Thursday, 24 January 2019
featured Racism

News brief: Inquiry into Dalhousie’s connection to race and slavery presents preliminary findings

George Ramsay, the ninth Earl of Dalhousie

KJIPUKTUK (Halifax) – A panel that was asked to report on the racist past of Dalhousie University has mostly completed its investigation and is getting ready to present its findings for further input from the community.

Last night Dr. Afua Cooper, James R. Johnston Chair in Black Canadian Studies at Dalhousie and Chair of the panel presented some of the findings at an almost filled Scotiabank auditorium.

Dr. Cooper also provided a draft list of initiatives to begin to repair the damage done, and make the University less racist.

The panel was formed by the University administration after several racist incidents occurred on campus.

For this presentation Dr. Cooper focused on five areas where slavery and anti-Black racism shaped the university in its early days.

Three of these areas directly concerned Lord Dalhousie, governor of Nova Scotia between 1816 and 1820, founder of the university, and a nasty piece of work.

In this context Dr. Cooper talked about Lord Dalhousie’s involvement in the invasion of Martinique in 1794, reinstating slavery after slaves there were freed as a result of the French revolution.

As well, during Dalhousie’s reign in Nova Scotia, his treatment of Black refugees who came here after the war of 1812 was deplorable, forcing them into subsistence farming on small remote plots of land, and never considering them to be permanent settlers.

“Slaves by habit and education, no longer working under the dread of the lash, their idea of freedom is idleness, and they are therefore quite incapable of industry,” Dalhousie famously wrote in a letter to his superiors in London.

Part of the money used to found the University came from tax moneys collected from the trade between North America and the West Indies, and as such fully integrated with the existing slave economy.  

Not only was this dirty money, but Lord Dalhousie refused to allocate this money to support the Black refugees, as had been suggested to him, and used it for the university instead.

Beyond Lord Dalhousie’s racist actions, Dr. Cooper also focused on the benefits many of the university founders derived from both the slave economy and the slave trade, and the money they received as compensation when slavery was abandoned in British North America. The freed slaves never received such compensation.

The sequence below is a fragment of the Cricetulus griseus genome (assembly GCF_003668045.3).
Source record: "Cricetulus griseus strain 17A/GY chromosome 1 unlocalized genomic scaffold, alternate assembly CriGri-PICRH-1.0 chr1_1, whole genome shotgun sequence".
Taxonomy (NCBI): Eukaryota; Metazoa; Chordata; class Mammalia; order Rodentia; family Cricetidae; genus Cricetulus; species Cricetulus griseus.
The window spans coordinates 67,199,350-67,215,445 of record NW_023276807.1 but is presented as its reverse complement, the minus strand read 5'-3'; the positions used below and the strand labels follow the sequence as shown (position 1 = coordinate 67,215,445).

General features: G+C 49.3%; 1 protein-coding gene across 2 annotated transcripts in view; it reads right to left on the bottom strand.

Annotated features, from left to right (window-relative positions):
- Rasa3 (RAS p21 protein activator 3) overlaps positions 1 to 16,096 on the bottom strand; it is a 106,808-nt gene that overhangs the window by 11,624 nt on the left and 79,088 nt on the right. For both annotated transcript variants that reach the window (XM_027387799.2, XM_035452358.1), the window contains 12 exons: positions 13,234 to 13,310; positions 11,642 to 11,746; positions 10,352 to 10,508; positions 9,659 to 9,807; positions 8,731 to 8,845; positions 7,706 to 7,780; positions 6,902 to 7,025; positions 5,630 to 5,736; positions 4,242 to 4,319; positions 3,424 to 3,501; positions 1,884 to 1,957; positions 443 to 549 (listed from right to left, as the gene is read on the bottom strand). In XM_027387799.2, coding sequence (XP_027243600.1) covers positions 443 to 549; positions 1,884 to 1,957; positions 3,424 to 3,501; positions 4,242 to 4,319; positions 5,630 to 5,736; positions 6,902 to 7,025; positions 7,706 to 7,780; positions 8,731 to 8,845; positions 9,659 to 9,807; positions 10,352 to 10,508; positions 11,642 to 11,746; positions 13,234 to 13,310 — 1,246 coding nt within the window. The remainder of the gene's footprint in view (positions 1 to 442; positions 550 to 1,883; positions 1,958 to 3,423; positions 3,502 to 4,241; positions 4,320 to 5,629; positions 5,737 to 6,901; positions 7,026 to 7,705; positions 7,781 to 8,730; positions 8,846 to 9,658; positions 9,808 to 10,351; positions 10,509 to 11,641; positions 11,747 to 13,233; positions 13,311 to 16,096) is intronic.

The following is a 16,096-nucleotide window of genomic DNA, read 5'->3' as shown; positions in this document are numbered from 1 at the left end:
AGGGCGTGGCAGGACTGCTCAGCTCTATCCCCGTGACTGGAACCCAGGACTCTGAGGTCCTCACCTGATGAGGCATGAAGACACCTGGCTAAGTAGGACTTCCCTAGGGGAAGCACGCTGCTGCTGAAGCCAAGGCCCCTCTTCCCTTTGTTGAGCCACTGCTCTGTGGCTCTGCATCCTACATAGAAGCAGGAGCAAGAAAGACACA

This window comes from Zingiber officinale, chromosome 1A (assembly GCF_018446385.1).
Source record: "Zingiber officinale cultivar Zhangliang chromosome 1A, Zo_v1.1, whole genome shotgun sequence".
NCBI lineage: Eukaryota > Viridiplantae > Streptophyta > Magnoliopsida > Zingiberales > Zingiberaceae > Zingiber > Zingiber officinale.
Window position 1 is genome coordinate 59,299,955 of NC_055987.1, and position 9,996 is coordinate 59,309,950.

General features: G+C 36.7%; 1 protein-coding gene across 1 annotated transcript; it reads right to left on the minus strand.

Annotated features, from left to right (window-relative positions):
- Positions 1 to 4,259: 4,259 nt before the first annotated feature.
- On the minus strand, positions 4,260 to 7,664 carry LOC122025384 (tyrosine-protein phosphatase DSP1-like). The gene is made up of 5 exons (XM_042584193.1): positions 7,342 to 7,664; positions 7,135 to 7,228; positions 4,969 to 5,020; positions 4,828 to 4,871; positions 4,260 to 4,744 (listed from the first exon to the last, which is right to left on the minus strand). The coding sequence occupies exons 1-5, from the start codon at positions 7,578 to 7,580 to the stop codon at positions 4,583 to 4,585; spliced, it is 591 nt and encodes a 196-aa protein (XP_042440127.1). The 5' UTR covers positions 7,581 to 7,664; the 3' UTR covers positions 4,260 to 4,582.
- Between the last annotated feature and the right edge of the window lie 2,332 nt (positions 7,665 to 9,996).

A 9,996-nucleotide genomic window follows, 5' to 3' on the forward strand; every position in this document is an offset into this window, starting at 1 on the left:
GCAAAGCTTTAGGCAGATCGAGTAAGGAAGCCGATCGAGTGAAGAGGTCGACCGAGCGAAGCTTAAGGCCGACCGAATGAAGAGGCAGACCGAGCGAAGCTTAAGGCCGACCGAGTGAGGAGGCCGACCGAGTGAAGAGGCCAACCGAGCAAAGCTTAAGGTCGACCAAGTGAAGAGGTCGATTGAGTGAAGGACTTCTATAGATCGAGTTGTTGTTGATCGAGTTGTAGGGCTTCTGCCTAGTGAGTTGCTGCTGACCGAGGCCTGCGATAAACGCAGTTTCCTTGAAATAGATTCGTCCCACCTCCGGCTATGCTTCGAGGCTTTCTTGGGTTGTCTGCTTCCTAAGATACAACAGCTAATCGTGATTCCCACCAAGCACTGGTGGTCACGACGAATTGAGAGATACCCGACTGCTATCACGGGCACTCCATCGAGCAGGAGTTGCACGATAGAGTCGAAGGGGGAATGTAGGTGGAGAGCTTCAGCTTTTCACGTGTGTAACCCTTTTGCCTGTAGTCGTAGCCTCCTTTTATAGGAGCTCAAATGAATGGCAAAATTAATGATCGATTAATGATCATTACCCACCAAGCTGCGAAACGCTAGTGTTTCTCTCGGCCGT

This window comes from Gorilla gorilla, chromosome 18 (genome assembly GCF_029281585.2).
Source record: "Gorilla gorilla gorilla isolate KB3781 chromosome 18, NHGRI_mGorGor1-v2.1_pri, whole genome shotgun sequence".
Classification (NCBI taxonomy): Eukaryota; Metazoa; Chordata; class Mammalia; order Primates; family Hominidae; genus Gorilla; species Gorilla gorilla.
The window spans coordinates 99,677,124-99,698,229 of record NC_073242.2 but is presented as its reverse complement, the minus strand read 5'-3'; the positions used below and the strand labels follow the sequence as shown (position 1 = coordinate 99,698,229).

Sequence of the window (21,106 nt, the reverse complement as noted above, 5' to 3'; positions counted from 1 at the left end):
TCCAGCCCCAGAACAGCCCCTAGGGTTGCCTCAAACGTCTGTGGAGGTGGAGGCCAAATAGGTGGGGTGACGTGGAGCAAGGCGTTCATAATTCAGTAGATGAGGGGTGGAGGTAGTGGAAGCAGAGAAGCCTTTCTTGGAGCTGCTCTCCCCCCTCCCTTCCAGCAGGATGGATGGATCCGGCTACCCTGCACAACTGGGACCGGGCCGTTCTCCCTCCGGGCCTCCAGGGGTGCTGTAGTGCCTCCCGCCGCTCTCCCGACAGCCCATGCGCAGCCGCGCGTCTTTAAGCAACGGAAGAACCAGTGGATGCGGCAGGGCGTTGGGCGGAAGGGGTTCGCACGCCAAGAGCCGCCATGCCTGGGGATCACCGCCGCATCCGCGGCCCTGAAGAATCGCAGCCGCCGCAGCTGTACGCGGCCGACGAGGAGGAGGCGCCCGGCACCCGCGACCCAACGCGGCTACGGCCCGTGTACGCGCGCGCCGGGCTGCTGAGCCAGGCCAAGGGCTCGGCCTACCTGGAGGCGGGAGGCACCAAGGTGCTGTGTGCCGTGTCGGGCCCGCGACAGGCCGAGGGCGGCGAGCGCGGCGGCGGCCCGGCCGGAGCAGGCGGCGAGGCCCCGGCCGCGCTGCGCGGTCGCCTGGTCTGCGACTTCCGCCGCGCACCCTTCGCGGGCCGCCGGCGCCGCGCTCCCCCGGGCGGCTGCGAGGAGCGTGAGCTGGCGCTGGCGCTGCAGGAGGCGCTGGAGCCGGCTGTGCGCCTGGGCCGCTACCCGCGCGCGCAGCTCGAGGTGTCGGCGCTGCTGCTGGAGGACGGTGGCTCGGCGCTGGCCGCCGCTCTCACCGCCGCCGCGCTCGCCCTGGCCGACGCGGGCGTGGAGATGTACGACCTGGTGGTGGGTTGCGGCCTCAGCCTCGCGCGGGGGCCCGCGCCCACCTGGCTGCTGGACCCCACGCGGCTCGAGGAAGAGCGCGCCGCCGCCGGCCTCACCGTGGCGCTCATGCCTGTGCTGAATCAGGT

In her presentation Dr. Cooper also highlighted the support for secessionist slave-holding Southern states among Nova Scotia’s wealthy merchants, further establishing the dominant anti-Black racist attitudes rampant within Nova Scotia’s ruling class at the time. 

Among the draft recommendations issued by the panel are measures such as an apology from the university, support for Black studies, funding for Black students and recruiting of Black faculty.

Dalhousie University should also collaborate with its counterparts in the Caribbean to help build capacity in areas of mutual interest.

Other recommendations deal with honouring the contributions of Black refugees, and integrating this particular Black history in university curricula.

These draft recommendations will now be presented to community stakeholders, but what that consultation will look like and who will be involved is not yet clear.

A name change for the university is not among the recommendations. In response to a question from the audience, panel member Shirley Tillotson suggested that the name of Dalhousie is much more associated with the collective accomplishments of countless academics that it is with the founder Lord Dalhousie, and that it would be a shame to lose that connection.

Several questions from the audience focused on concrete next steps, and in particular on how to ensure that the panel’s report does not merely collect dust but leads to actual change in a university and community where racism remains prevalent and institutionalized.

The panel will be involved in mapping out what implementation will look like, and will remain involved in some shape or form, outgoing president Dr. Richard Florizone responded.

The report is expected to be finalized in another six months or so, Dr. Cooper said. The report’s scope is broader than last night’s presentation, which did not address the totality of the panel’s findings because of time constraints.

 

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